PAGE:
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tv   The Lead With Jake Tapper  CNN  November 25, 2013 1:00pm-2:01pm PST

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meeting at the vatican. one of the topics of conversation, the conflict in syria. couple months ago, pope francis penned a letter to putin ahead of the g-20, telling the russian president to help find ways to overcome the conflicting opinions and to lay aside the futile pursuit of a military solution. i'm brooke baldwin. thanks for being with me. john berman in for jake tapper. "the lead" starts right now. i would like to tell you won't be having thanksgiving dinner at an airport sbarro's. i would like to. i'm john berman. this is "the lead." the national lead. a special welcome to everyone watching us on an airport television during a flight delay. the cold blast putting the freeze on travel ahead of thanksgiving and the worst is yet to come as this killer storm aims for even more americans. the world lead. historic or historic mistake? just how israel characterizes the deal aimed at curbing iran's nuclear ambitions. as long as the u.s. had iran at the negotiating table, why not
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secure the freedom of this man? did the administration leave him behind? his wife joins us live. also in national news, the story does not end with these two high school football players convicted of rape in a case that seized the nation's attention. today, new charges reach deep into their school system. wait until you hear how high they go. welcome to "the lead." i'm john berman filling in for jake tapper. we begin with the national lead. i would like to tell you that you will all get to your destinations without a hassle this holiday. i would like to tell you that you won't have to eat thanksgiving dinner on top of your own luggage. i would like to tell you all that, but i can't. because take a look at this. this is what's happening right now in the southwest. this car just flying off the road and you can see this all over that part of the country. a killer storm system hitting the region right now, already being blamed on as many as 12 deaths and the way this storm is
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moving, it could wreck your carefully laid travel plans or even worse. i want to get right to meteorologist chad myers in the cnn severe weather center. chad, break it to us gently. >> there's a low in the gulf of mexico down here. it is going to travel up across georgia and eventually run up the east coast. an awful lot like every storm of the century we have ever talked about. but this storm doesn't grab atlantic moisture. it's only grabbing gulf of mexico moisture. why does that matter? because that matters, all the big cities, d.c., raleigh, new york city, it's only going to rain. it's a rain event. don't think nothing happened. we're not expecting anything to happen there except wind. along the low, that's where the ice is going to be and then back out here is where the snow is going to be. you've got i-70, 64, 66, 75, so many interstates and 41 million people trying to go somewhere just over the next couple days. that's the issue. here's the rain now. it is going to travel up the east coast and much of it is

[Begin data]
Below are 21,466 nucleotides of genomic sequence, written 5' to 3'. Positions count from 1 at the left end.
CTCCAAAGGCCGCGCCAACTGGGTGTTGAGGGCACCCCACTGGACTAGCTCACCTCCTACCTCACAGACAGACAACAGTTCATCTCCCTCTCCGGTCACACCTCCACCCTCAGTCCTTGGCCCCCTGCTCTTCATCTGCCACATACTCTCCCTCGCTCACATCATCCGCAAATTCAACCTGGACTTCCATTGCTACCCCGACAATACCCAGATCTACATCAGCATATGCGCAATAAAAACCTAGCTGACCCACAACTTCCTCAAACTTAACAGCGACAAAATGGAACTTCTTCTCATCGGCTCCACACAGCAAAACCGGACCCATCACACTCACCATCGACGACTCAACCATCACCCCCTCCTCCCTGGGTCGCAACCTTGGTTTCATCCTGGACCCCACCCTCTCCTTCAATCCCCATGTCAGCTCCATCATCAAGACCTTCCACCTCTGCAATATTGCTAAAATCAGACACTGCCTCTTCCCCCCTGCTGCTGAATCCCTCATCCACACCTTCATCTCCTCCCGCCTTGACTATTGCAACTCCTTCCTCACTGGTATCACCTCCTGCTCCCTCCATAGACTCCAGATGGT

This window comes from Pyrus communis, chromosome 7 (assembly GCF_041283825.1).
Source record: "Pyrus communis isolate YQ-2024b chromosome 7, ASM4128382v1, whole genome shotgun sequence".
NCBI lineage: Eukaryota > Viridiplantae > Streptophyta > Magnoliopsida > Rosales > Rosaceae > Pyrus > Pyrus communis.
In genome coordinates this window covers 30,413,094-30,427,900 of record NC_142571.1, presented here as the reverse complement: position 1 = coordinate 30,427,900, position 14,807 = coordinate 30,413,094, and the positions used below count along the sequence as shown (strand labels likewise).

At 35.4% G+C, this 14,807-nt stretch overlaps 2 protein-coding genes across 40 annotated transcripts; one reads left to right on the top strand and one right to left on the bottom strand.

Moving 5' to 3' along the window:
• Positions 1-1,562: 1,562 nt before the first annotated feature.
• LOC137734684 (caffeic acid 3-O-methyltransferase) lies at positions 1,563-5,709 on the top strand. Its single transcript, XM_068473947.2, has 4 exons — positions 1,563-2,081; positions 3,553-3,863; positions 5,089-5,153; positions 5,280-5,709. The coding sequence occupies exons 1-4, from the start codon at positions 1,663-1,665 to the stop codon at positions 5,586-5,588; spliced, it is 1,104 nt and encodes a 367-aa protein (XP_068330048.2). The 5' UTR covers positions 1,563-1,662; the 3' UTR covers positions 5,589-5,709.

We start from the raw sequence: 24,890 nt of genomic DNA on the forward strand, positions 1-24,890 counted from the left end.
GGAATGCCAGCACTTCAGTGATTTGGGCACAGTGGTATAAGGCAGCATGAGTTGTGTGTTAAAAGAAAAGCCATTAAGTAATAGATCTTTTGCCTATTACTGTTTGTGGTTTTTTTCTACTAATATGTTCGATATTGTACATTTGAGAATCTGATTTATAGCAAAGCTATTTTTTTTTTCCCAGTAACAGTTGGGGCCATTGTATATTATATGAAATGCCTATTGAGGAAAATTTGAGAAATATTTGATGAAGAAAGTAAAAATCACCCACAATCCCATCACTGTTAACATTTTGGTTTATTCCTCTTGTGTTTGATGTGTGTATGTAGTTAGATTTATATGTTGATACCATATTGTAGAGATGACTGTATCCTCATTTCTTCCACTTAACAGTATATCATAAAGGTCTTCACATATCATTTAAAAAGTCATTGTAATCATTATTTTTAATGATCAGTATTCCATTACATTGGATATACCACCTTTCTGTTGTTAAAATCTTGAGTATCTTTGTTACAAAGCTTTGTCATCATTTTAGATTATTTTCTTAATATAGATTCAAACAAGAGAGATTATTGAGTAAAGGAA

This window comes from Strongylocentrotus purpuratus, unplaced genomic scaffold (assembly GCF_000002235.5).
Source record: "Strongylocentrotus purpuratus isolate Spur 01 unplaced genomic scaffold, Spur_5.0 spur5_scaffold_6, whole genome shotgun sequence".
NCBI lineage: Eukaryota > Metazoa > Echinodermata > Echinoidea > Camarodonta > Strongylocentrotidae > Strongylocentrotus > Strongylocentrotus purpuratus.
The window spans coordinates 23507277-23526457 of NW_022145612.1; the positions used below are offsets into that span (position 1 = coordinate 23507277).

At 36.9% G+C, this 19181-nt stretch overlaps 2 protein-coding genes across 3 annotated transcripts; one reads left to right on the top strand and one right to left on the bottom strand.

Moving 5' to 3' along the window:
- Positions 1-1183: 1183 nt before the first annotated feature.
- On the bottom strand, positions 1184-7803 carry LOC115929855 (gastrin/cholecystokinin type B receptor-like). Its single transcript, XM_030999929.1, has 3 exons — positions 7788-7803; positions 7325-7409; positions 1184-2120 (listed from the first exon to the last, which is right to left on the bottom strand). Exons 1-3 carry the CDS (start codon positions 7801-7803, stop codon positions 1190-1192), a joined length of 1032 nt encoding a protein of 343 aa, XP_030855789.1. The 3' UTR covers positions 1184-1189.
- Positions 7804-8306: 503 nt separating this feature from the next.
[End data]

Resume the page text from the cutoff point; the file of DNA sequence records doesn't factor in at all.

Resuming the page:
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going to fall on areas here in the midatlantic, tennessee, west virginia, southeastern ohio, pittsburgh and it's going to be raining and 31. nothing could be worse to drive on than rain and 31. i'll give you some traction. i grew up in buffalo, i can drive a car in snow, but you put ice on the ground, then some spots, put snow on top of the ice that you can't see, that's where the travel problems are going to be and that's where the travel is going to be an issue. there won't be travel issues for driving, although driving in new york city in the rain is no fun anyway but traveling the northeast, big cities will be okay. the airports will be a mess because the winds in new york city are going to blow at 40, 40 miles per hour. you're not going to get every plane in and out that you want to and those planes are so full of people, there is no place to put those stranded canceled passengers. all the seats are full. they have to wait and wait and wait. >> chad, millions of people are looking at this thinking it will be a giant travel hassle but this has been a deadly storm already. does it still have that deadly capacity as it moves east?
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>> without a doubt in the appalachian mountains, pittsburgh, dubois, state college, pennsylvania. it will be an ice event and it will happen at night as well. all the travelers will travel through these warnings from ontario and quebec all the way down into even virginia. every place you see purple, there will be ice on the roadway and people will skid out of control like we saw the people in oklahoma with the car that turned over. we showed you that video because those people were buckled up and were not injured but this is going to be a lot more people traveling these roads than oklahoma city highways. >> chad myers in the severe weather center, which is much too busy this week. thanks a lot. so now this holiday stretch that already has named days like black friday and cybermonday can add terrible torrential tuesday and wicked weather wednesday to the list. in fact, many early bird holiday travelers are already feeling the pain. nearly 200 flights were canceled today out of dallas-ft. worth airport which of course is a